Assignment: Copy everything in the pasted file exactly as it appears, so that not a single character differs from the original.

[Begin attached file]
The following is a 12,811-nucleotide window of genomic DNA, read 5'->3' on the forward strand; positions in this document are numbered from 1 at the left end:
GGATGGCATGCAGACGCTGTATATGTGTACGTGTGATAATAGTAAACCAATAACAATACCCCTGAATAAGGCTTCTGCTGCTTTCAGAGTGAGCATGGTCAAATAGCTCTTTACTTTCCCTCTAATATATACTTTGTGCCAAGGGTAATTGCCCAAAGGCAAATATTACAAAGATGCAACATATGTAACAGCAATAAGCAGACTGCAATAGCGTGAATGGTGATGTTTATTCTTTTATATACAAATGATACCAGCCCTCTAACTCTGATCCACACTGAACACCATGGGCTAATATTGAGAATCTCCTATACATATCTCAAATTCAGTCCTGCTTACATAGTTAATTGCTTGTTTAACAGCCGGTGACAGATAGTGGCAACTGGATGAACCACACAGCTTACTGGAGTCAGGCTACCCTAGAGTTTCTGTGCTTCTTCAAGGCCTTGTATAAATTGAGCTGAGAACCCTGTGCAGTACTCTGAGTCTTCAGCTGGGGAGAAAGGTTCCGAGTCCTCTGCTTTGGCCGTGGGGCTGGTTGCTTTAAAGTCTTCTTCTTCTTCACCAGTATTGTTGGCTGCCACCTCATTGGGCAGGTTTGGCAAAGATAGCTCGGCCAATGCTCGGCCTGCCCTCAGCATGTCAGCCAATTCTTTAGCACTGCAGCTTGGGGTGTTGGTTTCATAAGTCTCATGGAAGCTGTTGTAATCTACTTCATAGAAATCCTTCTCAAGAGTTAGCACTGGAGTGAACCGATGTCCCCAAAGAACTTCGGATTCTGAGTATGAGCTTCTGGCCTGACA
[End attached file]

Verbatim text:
The following is a 12,811-nucleotide window of genomic DNA, read 5'->3' on the forward strand; positions in this document are numbered from 1 at the left end:
GGATGGCATGCAGACGCTGTATATGTGTACGTGTGATAATAGTAAACCAATAACAATACCCCTGAATAAGGCTTCTGCTGCTTTCAGAGTGAGCATGGTCAAATAGCTCTTTACTTTCCCTCTAATATATACTTTGTGCCAAGGGTAATTGCCCAAAGGCAAATATTACAAAGATGCAACATATGTAACAGCAATAAGCAGACTGCAATAGCGTGAATGGTGATGTTTATTCTTTTATATACAAATGATACCAGCCCTCTAACTCTGATCCACACTGAACACCATGGGCTAATATTGAGAATCTCCTATACATATCTCAAATTCAGTCCTGCTTACATAGTTAATTGCTTGTTTAACAGCCGGTGACAGATAGTGGCAACTGGATGAACCACACAGCTTACTGGAGTCAGGCTACCCTAGAGTTTCTGTGCTTCTTCAAGGCCTTGTATAAATTGAGCTGAGAACCCTGTGCAGTACTCTGAGTCTTCAGCTGGGGAGAAAGGTTCCGAGTCCTCTGCTTTGGCCGTGGGGCTGGTTGCTTTAAAGTCTTCTTCTTCTTCACCAGTATTGTTGGCTGCCACCTCATTGGGCAGGTTTGGCAAAGATAGCTCGGCCAATGCTCGGCCTGCCCTCAGCATGTCAGCCAATTCTTTAGCACTGCAGCTTGGGGTGTTGGTTTCATAAGTCTCATGGAAGCTGTTGTAATCTACTTCATAGAAATCCTTCTCAAGAGTTAGCACTGGAGTGAACCGATGTCCCCAAAGAACTTCGGATTCTGAGTATGAGCTTCTGGCCTGACA